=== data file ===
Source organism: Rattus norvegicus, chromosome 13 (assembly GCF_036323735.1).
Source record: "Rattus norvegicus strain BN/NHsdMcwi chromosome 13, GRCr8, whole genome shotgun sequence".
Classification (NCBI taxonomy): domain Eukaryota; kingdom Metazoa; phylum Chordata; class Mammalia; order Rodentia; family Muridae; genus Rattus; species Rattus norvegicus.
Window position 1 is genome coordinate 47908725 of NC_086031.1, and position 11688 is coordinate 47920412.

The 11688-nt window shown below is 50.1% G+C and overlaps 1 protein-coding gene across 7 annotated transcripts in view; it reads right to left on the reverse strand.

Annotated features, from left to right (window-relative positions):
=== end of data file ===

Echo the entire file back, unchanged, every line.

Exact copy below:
Source organism: Rattus norvegicus, chromosome 13 (assembly GCF_036323735.1).
Source record: "Rattus norvegicus strain BN/NHsdMcwi chromosome 13, GRCr8, whole genome shotgun sequence".
Classification (NCBI taxonomy): domain Eukaryota; kingdom Metazoa; phylum Chordata; class Mammalia; order Rodentia; family Muridae; genus Rattus; species Rattus norvegicus.
Window position 1 is genome coordinate 47908725 of NC_086031.1, and position 11688 is coordinate 47920412.

The 11688-nt window shown below is 50.1% G+C and overlaps 1 protein-coding gene across 7 annotated transcripts in view; it reads right to left on the reverse strand.

Annotated features, from left to right (window-relative positions):